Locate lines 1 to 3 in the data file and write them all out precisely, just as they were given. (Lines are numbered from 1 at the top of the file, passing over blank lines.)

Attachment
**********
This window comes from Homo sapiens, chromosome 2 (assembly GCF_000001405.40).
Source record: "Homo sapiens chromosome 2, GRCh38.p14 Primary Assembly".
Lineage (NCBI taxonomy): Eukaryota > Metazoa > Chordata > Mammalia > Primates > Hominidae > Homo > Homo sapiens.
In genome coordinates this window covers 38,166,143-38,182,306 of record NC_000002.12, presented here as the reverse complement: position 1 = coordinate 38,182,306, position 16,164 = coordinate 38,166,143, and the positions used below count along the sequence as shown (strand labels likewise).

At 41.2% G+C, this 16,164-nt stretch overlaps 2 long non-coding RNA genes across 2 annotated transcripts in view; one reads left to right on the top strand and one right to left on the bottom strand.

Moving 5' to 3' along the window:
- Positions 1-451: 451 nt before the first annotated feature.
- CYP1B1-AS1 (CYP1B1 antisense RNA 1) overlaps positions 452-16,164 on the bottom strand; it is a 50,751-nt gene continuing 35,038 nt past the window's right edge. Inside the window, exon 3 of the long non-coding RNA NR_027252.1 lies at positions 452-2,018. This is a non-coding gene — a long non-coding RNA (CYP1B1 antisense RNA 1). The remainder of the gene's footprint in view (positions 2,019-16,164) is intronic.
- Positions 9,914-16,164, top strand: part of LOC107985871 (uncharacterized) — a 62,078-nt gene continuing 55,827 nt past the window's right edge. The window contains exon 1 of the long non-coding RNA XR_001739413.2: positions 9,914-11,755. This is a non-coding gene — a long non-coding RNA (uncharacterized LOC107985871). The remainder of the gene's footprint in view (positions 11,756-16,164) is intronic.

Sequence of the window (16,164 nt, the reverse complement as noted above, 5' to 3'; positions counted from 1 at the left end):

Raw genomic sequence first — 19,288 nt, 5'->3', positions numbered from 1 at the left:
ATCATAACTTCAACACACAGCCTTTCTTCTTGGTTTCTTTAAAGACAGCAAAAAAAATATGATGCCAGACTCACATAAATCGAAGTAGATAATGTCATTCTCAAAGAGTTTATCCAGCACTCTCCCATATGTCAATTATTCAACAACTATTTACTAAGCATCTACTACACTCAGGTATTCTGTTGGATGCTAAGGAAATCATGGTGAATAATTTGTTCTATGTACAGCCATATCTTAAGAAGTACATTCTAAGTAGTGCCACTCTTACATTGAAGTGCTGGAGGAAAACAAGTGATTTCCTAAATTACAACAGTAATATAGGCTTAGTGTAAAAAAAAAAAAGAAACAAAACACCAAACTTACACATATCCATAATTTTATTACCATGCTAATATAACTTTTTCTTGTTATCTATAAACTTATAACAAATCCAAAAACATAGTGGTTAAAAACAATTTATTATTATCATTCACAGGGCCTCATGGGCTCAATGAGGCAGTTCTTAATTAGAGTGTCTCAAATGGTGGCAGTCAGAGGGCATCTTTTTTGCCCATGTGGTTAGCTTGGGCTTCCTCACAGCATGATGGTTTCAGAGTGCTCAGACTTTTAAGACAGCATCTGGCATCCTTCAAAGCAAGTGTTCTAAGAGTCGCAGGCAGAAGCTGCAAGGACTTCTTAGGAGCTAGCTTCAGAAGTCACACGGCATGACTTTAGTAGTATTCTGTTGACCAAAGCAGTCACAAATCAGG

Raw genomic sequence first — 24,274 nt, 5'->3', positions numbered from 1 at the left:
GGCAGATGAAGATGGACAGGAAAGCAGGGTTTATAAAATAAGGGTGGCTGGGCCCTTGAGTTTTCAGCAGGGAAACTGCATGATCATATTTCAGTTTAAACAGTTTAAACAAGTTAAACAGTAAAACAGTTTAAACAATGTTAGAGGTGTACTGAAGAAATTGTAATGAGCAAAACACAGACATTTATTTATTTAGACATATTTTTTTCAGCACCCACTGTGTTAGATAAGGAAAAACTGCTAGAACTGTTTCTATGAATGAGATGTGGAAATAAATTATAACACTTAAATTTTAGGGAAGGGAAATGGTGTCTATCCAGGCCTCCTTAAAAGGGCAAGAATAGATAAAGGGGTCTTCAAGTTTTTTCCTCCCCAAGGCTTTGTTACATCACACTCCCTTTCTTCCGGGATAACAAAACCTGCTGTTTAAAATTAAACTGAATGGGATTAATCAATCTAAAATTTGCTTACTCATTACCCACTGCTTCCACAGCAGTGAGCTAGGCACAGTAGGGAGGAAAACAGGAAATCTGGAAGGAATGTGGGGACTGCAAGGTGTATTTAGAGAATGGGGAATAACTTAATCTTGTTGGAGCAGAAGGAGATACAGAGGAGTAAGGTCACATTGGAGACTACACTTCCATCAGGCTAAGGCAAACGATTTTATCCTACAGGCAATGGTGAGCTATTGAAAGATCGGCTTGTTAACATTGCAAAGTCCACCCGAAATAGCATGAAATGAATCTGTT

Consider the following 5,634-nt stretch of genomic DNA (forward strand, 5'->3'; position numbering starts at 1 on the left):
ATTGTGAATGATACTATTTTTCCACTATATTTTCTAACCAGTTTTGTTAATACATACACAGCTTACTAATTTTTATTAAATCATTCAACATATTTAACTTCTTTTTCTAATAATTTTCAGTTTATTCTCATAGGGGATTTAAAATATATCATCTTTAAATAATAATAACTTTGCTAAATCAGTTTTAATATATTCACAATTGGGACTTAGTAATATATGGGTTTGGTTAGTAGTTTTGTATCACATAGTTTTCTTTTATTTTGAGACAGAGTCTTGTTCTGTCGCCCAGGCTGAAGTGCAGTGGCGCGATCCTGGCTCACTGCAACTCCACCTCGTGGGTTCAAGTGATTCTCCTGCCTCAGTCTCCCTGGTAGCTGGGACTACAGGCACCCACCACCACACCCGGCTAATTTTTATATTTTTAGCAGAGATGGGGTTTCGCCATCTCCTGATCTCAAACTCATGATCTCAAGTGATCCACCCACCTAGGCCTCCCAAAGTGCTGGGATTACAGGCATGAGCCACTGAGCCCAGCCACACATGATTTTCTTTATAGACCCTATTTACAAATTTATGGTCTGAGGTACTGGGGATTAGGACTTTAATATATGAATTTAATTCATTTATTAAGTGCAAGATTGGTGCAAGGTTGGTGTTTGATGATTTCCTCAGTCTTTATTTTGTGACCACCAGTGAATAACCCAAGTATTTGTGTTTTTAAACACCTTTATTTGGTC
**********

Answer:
This window comes from Homo sapiens, chromosome 2 (assembly GCF_000001405.40).
Source record: "Homo sapiens chromosome 2, GRCh38.p14 Primary Assembly".
Lineage (NCBI taxonomy): Eukaryota > Metazoa > Chordata > Mammalia > Primates > Hominidae > Homo > Homo sapiens.